I spent months finding out why men have secret wives and how they got away with it – here’s eight red flags to look for

“WHAT do you call a man with two wives?” “A glutton for punishment.”

That’s how the joke goes. In fact, the answer is a bigamist — the crime of marrying someone while wed to another person.

It can get you up to seven years in prison and on average 70 people — mostly men — are charged with bigamy in the UK every year.

While researching the storyline for my latest bestseller Both Of You, about a female bigamist, I had to climb inside the minds of the real people who have secret wives and families.

Believe me, that’s a confused, complicated and calculating place to be. I spoke and corresponded with bigamists and their victims.

I looked for patterns as to what makes a person have secret spouses. I found it takes all sorts.

Statistics reveal men are three times more likely than women to be prosecuted.

I encountered a bus driver, police officer, scuba-diving instructor and a biochemist — all of whom had been caught out having secret wives.

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I suppose the thing they have in common is a lot of brassneck. All bigamists seem to ooze confidence in their invincibility. They think they’re such good liars that they’ll fool everyone all the time.

Some of them depend on travelling with work to create an opportunity to run two (or more) lives in parallel. For instance, in one case I researched, a former security guard had two wives ­living just 16 miles apart.

In early 2015 it was revealed that Adrian Linham, who was then 43, had been married to Liz Linham, then 37, for seven years, when she discovered that, four years into their marriage, he had started ­sharing a home with Hayley Totterdell, a ­nursery teacher.

For those three years, he’d been telling Liz he was travelling away from their home in Bristol, to work in South Wales.

In 2014, Adrian had flown ­Hayley out to a paradise beach to marry in front of her family and friends. They were all unaware he was already married. He even persuaded Liz to decorate ­Hayley’s holiday home, saying it was his boss’s flat.

Liz knew nothing about the romantic beach ceremony until she got a letter from her mother-in-law saying she was sorry they had divorced and Adrian had remarried.

In February 2015 Adrian was jailed for four months and two weeks, after admitting bigamy. Of course, these bigamists keep their partners a dark secret.


A husband or wife discovering another family or spouse exists is a HUGE, devastating shock. This sort of deception leads to incredible hurt and humiliation for those tricked.

There are also financial, legal and emotional complexities that can tear families apart. Often, the shame seems to fall on the victim, which is cruel and unfair. They are naturally left with trust issues.

Lisa Curran, a support worker for people with learning disabilities, was married to former policeman Martin Curran for 25 years. But for more than six years he led a double life with another woman, culminating in marriage.

About ten years ago, Lisa, from Yorkshire, discovered the betrayal, and Martin, then 52, was sentenced to 250 hours’ community service after admitting bigamy.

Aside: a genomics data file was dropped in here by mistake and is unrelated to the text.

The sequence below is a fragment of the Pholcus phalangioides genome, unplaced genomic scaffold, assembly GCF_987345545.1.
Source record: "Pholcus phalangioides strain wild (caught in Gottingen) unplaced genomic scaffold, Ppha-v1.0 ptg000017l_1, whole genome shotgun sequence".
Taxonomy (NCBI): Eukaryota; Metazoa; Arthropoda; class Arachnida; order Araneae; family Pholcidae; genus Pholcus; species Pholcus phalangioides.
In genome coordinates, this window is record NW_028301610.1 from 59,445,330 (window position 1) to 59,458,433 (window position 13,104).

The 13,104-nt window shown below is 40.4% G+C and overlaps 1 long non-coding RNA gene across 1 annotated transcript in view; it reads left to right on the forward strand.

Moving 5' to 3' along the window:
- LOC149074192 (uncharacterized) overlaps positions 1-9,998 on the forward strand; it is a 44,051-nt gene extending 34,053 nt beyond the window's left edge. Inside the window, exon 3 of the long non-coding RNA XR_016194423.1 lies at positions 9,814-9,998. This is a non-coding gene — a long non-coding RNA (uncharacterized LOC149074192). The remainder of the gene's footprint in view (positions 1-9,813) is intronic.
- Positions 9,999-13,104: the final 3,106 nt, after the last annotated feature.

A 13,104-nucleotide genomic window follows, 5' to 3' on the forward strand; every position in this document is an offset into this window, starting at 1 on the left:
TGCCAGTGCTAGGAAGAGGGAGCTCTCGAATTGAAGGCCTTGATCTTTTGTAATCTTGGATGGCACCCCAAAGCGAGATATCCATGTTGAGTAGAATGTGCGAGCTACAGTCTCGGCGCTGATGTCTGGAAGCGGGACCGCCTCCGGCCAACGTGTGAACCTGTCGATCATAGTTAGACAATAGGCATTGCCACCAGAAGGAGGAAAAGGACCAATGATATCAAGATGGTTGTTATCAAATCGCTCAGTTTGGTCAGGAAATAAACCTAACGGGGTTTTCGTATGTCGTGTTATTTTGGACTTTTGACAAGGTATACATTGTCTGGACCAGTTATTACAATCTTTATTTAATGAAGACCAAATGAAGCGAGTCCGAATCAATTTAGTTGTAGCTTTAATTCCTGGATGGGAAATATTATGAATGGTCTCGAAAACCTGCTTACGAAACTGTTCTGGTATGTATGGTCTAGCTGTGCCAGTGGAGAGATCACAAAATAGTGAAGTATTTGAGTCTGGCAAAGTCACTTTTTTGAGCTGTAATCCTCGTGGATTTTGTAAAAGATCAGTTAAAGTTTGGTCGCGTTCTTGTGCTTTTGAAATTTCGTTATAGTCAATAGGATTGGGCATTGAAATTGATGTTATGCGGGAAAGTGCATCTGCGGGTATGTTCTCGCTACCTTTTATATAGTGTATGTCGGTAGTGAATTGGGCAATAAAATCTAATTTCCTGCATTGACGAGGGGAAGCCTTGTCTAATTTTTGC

At the time, 45-year-old Lisa said: “He’s barely been punished, yet I must live with a lifetime of looking like a gullible idiot. I’ll never be able to trust any man again. This has ruined my life.”

One of the most shocking cases I encountered was that of William Allen Jordan, 55, a bigamist who had three wives, 13 kids and was a sex offender.

Mary Turner Thomson, 55, an author, from Edinburgh, met US-born William on an online dating site when they were both 35. After a whirlwind romance of three weeks, he proposed.

Mary got pregnant with their daughter Eilidh within six months of them meeting, and they had a son, Zach, three years later.

But Mary’s world collapsed when, after six years of marriage, she was contacted out of the blue by “the other Mrs Jordan” — William’s wife for over a decade. During their marriage, Mary was manipulated by William.

He convinced her he was a CIA operative on secondment to MI5. I write fiction but you couldn’t make this stuff up. Oh hang on, he did!

Mary said: “When he first told me that he worked for the CIA, it was really thrilling . . .  it felt a bit like dating Superman.” Super rat more like!”

Their marriage was not only a sham but William convinced Mary to sell her flat and possessions, claiming their children’s lives were in danger from kidnappers and they had to pay ransoms. William conned Mary out of £200,000.

Possibly, that money was spent on supporting his other wives and children. His spy story was just a cover to allow him to spend time with his other families.


William was unmasked as a scam artist and jailed for bigamy, fraud and illegally possessing a stun gun. He served two and a half years of his five-year jail term, then on release, was deported back to the US.

“Psychologically I was so manipulated,” Mary said. “He stopped me being involved with my family, friends, everybody. In just over a year, he took everything from me.”

Clearly, she’s been left with incredible emotional trauma. Short sentences leave victims feeling powerless, vulnerable and let down.

In one instance, a bigamist who was being tried committed bigamy a second time before his case came to court. Unbelievable.

It is worth noting that in 2021, bigamy rates fell dramatically. Lockdown may have proved a problem for anyone with two spouses and potentially two families.

Bigamists are dismissive of the institution of marriage and create chaos in its place.

  • Both Of You by Adele Parks, published by HQ HarperCollins, is out now in paperback, eBook and audiobook.

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